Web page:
It’s a Saturday morning and I’ve got my much needed iced coffee (unsweetened with soy) in the front cup holder. I’m playing a new Cloves track on repeat and I’m driving with the windows down. My hair is just long enough grown out of it’s pixie haircut that it whips me in the face as I speed (sorry mom) down the 210 through La Tuna Canyon.
Just a couple of months prior, this pass had been completely decimated by a series of uncontrollable wildfires. The fires burned for days, hungrily eating everything in its path and leaving charred earth in its wake.
Luckily, this area isn't populated with many homes, just acres and acres of mountainous terrain, unbothered by the wiles of humankind.
In the spring, the hills would be flowered with poppies and lavender, and in the winter it would turn bare for miles. It’s an area I’ve always enjoyed driving through, the mountains seem to cling to the road, enveloping the passing cars as they make their narrow escape . It’s almost as if that area teeters on the edge of natural wildness, the only sign of civilization being the freeway cutting crudely through it.
On this particular Saturday drive, from Pasadena to Valencia, I noticed that the spring was starting to greedily burst through patches of earth in the area, watercoloring the whole canyon in pastel oranges and purples.
It had suddenly come alive again, thriving with the life I once thought it had forever lost. Quietly, on its own terms, it had become renewed with a vibrance and clarity that was unlike anything I’d seen before.
In this exact moment, with my hair whipping my face, my new favorite song blasting while cruising through one of my favorite spots, I realized that it is possible to rebuild. It is possible to regrow on the earth you thought would always be barren of life. Something that was so damaged that no one probably had hope or faith in its revival any more.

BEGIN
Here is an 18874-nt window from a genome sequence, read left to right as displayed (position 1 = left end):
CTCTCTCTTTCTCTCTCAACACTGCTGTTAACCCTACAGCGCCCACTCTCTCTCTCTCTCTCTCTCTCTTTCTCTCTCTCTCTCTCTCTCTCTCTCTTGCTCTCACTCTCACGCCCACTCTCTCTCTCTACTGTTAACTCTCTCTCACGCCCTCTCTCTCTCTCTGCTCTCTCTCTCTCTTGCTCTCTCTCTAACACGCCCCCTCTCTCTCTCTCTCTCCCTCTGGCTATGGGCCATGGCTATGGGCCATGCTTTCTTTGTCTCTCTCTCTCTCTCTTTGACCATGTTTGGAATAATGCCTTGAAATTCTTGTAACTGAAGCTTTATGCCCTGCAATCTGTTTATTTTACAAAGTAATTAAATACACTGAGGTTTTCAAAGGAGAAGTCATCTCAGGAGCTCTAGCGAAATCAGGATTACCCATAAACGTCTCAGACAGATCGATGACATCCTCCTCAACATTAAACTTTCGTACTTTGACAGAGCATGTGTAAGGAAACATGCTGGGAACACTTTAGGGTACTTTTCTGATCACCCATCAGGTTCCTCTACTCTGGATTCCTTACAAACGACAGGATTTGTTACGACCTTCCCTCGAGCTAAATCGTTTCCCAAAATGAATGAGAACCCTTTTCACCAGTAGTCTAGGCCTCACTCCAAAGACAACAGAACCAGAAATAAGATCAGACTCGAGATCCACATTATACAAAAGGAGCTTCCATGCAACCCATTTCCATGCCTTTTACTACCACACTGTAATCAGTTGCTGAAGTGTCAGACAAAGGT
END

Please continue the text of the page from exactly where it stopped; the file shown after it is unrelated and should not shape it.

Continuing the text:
Heartbreak feels like that.
Especially with the toxic mix of Depression and Anxiety. Not to mention that if it wasn't just any heart break, if it was THE heartbreak. The kind that stays with you. The kind that leaves you wondering, guessing, and second guessing for the rest of your life. It may have been cordial, but damn, that doesn't make the after effects any easier.
How the fuck is one supposed to move forward after that? Some days I am surprised that I still breathe, that my skin and bones haven't dramatically melted off of my body like the dudes in Raiders of the Lost Ark (you know which scene I’m talking about).
How am I still standing? I am so goddamn fragile, how can I possibly getting through this?
In many ways, I saw myself as that mountainous pass after the fires. I was raw, charred from what had happened, in an incredible amount of pain. In many ways, I still am. Like I said, this isn't the sort of thing that leaves you.
I get up every morning, set my two feet lightly on the floor, and walk steadily into my day. I smile, sometimes so much my cheeks hurt, and I laugh. I laugh a lot. My cheeks heat with embarrassment when I make a bad joke and my teeth catch my lip when I see something I want (probably donuts).
I am thankful and surprised at the range of emotions I am able to feel, even now. I thought it would take me forever to get here. To get to a place where I felt these things again, where I wanted to feel these things again.
I realize that I, too, have the possibility of flowering once more. That I, too, have the possibility of undisputed peace once more. That I will get there, one day.
And that, my dear, gives me so much hope.
That, my dear, is how you get through it.
Find beauty, inspiration, hope, love, in what’s around you. Let it fill you with fresh breath and remind you that those pockets of happiness are really a path to consistent health, mentally and emotionally.
Let those moments guide you to a time after THE heartbreak. Into what life holds for you next.
Keep Your Heads Up, My Loves.